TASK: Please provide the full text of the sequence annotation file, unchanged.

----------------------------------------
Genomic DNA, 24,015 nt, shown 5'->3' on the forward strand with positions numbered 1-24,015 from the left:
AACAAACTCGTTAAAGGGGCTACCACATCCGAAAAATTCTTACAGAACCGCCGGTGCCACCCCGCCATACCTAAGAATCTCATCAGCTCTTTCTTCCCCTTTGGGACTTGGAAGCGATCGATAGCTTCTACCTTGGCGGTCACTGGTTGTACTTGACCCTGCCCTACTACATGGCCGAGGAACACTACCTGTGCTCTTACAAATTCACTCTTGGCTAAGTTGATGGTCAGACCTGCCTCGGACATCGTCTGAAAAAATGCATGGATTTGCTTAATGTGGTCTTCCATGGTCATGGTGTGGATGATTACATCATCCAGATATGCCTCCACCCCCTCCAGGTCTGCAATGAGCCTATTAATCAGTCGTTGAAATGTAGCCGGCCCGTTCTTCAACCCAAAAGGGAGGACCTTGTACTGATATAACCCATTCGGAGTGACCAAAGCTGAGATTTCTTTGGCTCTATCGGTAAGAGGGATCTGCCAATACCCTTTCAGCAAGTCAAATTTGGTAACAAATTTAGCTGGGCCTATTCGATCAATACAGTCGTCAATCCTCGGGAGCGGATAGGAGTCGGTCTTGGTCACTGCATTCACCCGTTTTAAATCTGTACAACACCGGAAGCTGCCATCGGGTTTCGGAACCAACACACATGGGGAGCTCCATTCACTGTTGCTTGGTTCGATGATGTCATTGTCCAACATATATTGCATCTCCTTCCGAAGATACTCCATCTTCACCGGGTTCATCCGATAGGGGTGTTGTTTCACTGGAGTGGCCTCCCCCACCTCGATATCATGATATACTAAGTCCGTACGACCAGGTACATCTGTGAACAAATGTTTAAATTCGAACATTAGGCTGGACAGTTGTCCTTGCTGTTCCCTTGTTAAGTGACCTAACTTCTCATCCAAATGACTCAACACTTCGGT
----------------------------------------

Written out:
Genomic DNA, 24,015 nt, shown 5'->3' on the forward strand with positions numbered 1-24,015 from the left:
AACAAACTCGTTAAAGGGGCTACCACATCCGAAAAATTCTTACAGAACCGCCGGTGCCACCCCGCCATACCTAAGAATCTCATCAGCTCTTTCTTCCCCTTTGGGACTTGGAAGCGATCGATAGCTTCTACCTTGGCGGTCACTGGTTGTACTTGACCCTGCCCTACTACATGGCCGAGGAACACTACCTGTGCTCTTACAAATTCACTCTTGGCTAAGTTGATGGTCAGACCTGCCTCGGACATCGTCTGAAAAAATGCATGGATTTGCTTAATGTGGTCTTCCATGGTCATGGTGTGGATGATTACATCATCCAGATATGCCTCCACCCCCTCCAGGTCTGCAATGAGCCTATTAATCAGTCGTTGAAATGTAGCCGGCCCGTTCTTCAACCCAAAAGGGAGGACCTTGTACTGATATAACCCATTCGGAGTGACCAAAGCTGAGATTTCTTTGGCTCTATCGGTAAGAGGGATCTGCCAATACCCTTTCAGCAAGTCAAATTTGGTAACAAATTTAGCTGGGCCTATTCGATCAATACAGTCGTCAATCCTCGGGAGCGGATAGGAGTCGGTCTTGGTCACTGCATTCACCCGTTTTAAATCTGTACAACACCGGAAGCTGCCATCGGGTTTCGGAACCAACACACATGGGGAGCTCCATTCACTGTTGCTTGGTTCGATGATGTCATTGTCCAACATATATTGCATCTCCTTCCGAAGATACTCCATCTTCACCGGGTTCATCCGATAGGGGTGTTGTTTCACTGGAGTGGCCTCCCCCACCTCGATATCATGATATACTAAGTCCGTACGACCAGGTACATCTGTGAACAAATGTTTAAATTCGAACATTAGGCTGGACAGTTGTCCTTGCTGTTCCCTTGTTAAGTGACCTAACTTCTCATCCAAATGACTCAACACTTCGGT